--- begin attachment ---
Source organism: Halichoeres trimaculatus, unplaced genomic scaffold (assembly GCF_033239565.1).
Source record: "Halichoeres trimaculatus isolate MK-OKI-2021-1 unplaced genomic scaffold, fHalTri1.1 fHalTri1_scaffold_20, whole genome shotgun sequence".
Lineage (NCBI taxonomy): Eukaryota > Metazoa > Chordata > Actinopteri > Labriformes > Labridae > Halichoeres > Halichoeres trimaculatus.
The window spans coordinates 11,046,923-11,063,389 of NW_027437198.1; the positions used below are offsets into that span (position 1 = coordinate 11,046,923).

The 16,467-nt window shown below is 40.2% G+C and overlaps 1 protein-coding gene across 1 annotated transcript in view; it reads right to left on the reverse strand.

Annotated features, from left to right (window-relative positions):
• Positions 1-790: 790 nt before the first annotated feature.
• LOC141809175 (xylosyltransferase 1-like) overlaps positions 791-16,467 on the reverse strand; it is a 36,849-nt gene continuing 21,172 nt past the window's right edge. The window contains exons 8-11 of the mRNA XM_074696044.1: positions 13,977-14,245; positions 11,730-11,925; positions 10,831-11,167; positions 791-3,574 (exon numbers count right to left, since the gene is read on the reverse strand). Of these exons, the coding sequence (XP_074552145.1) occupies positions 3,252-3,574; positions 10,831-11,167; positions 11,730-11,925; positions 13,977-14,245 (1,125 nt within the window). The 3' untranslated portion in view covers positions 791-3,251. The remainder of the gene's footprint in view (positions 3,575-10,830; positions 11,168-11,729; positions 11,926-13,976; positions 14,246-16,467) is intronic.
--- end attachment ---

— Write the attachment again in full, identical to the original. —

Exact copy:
Source organism: Halichoeres trimaculatus, unplaced genomic scaffold (assembly GCF_033239565.1).
Source record: "Halichoeres trimaculatus isolate MK-OKI-2021-1 unplaced genomic scaffold, fHalTri1.1 fHalTri1_scaffold_20, whole genome shotgun sequence".
Lineage (NCBI taxonomy): Eukaryota > Metazoa > Chordata > Actinopteri > Labriformes > Labridae > Halichoeres > Halichoeres trimaculatus.
The window spans coordinates 11,046,923-11,063,389 of NW_027437198.1; the positions used below are offsets into that span (position 1 = coordinate 11,046,923).

The 16,467-nt window shown below is 40.2% G+C and overlaps 1 protein-coding gene across 1 annotated transcript in view; it reads right to left on the reverse strand.

Annotated features, from left to right (window-relative positions):
• Positions 1-790: 790 nt before the first annotated feature.
• LOC141809175 (xylosyltransferase 1-like) overlaps positions 791-16,467 on the reverse strand; it is a 36,849-nt gene continuing 21,172 nt past the window's right edge. The window contains exons 8-11 of the mRNA XM_074696044.1: positions 13,977-14,245; positions 11,730-11,925; positions 10,831-11,167; positions 791-3,574 (exon numbers count right to left, since the gene is read on the reverse strand). Of these exons, the coding sequence (XP_074552145.1) occupies positions 3,252-3,574; positions 10,831-11,167; positions 11,730-11,925; positions 13,977-14,245 (1,125 nt within the window). The 3' untranslated portion in view covers positions 791-3,251. The remainder of the gene's footprint in view (positions 3,575-10,830; positions 11,168-11,729; positions 11,926-13,976; positions 14,246-16,467) is intronic.